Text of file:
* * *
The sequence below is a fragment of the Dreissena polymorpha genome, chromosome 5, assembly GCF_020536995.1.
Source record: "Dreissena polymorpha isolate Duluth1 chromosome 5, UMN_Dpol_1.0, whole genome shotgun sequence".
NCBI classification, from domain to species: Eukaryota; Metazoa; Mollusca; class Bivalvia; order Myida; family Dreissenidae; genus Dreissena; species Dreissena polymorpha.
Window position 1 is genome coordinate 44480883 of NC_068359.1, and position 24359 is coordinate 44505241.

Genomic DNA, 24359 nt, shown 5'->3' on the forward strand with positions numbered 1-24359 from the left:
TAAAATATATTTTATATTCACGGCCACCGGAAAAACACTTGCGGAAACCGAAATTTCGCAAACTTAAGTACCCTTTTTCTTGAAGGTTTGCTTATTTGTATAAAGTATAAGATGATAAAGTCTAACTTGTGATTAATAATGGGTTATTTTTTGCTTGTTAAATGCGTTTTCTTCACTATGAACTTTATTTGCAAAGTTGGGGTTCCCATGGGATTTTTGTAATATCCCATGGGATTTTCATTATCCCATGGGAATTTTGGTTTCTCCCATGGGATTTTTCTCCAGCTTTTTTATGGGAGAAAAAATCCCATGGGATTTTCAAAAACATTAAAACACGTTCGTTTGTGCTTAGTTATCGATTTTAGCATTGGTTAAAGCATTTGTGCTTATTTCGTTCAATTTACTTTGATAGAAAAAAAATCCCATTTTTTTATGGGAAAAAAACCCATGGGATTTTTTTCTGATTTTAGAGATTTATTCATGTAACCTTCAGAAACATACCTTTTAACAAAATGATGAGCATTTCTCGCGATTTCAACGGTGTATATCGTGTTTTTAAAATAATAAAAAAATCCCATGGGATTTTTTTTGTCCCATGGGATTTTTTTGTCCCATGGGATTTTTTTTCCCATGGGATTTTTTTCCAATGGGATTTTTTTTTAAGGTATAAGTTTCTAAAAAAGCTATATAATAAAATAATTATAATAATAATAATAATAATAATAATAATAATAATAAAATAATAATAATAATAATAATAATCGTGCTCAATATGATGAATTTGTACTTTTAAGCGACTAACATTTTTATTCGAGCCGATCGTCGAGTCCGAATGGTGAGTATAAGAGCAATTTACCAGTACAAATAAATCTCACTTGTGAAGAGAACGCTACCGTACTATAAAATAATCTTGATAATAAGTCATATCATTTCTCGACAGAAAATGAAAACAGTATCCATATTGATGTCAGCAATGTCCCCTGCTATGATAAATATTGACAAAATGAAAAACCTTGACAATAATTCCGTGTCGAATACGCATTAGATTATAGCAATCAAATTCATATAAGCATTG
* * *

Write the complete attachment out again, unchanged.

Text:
The sequence below is a fragment of the Dreissena polymorpha genome, chromosome 5, assembly GCF_020536995.1.
Source record: "Dreissena polymorpha isolate Duluth1 chromosome 5, UMN_Dpol_1.0, whole genome shotgun sequence".
NCBI classification, from domain to species: Eukaryota; Metazoa; Mollusca; class Bivalvia; order Myida; family Dreissenidae; genus Dreissena; species Dreissena polymorpha.
Window position 1 is genome coordinate 44480883 of NC_068359.1, and position 24359 is coordinate 44505241.

Genomic DNA, 24359 nt, shown 5'->3' on the forward strand with positions numbered 1-24359 from the left:
TAAAATATATTTTATATTCACGGCCACCGGAAAAACACTTGCGGAAACCGAAATTTCGCAAACTTAAGTACCCTTTTTCTTGAAGGTTTGCTTATTTGTATAAAGTATAAGATGATAAAGTCTAACTTGTGATTAATAATGGGTTATTTTTTGCTTGTTAAATGCGTTTTCTTCACTATGAACTTTATTTGCAAAGTTGGGGTTCCCATGGGATTTTTGTAATATCCCATGGGATTTTCATTATCCCATGGGAATTTTGGTTTCTCCCATGGGATTTTTCTCCAGCTTTTTTATGGGAGAAAAAATCCCATGGGATTTTCAAAAACATTAAAACACGTTCGTTTGTGCTTAGTTATCGATTTTAGCATTGGTTAAAGCATTTGTGCTTATTTCGTTCAATTTACTTTGATAGAAAAAAAATCCCATTTTTTTATGGGAAAAAAACCCATGGGATTTTTTTCTGATTTTAGAGATTTATTCATGTAACCTTCAGAAACATACCTTTTAACAAAATGATGAGCATTTCTCGCGATTTCAACGGTGTATATCGTGTTTTTAAAATAATAAAAAAATCCCATGGGATTTTTTTTGTCCCATGGGATTTTTTTGTCCCATGGGATTTTTTTTCCCATGGGATTTTTTTCCAATGGGATTTTTTTTTAAGGTATAAGTTTCTAAAAAAGCTATATAATAAAATAATTATAATAATAATAATAATAATAATAATAATAATAATAAAATAATAATAATAATAATAATAATCGTGCTCAATATGATGAATTTGTACTTTTAAGCGACTAACATTTTTATTCGAGCCGATCGTCGAGTCCGAATGGTGAGTATAAGAGCAATTTACCAGTACAAATAAATCTCACTTGTGAAGAGAACGCTACCGTACTATAAAATAATCTTGATAATAAGTCATATCATTTCTCGACAGAAAATGAAAACAGTATCCATATTGATGTCAGCAATGTCCCCTGCTATGATAAATATTGACAAAATGAAAAACCTTGACAATAATTCCGTGTCGAATACGCATTAGATTATAGCAATCAAATTCATATAAGCATTG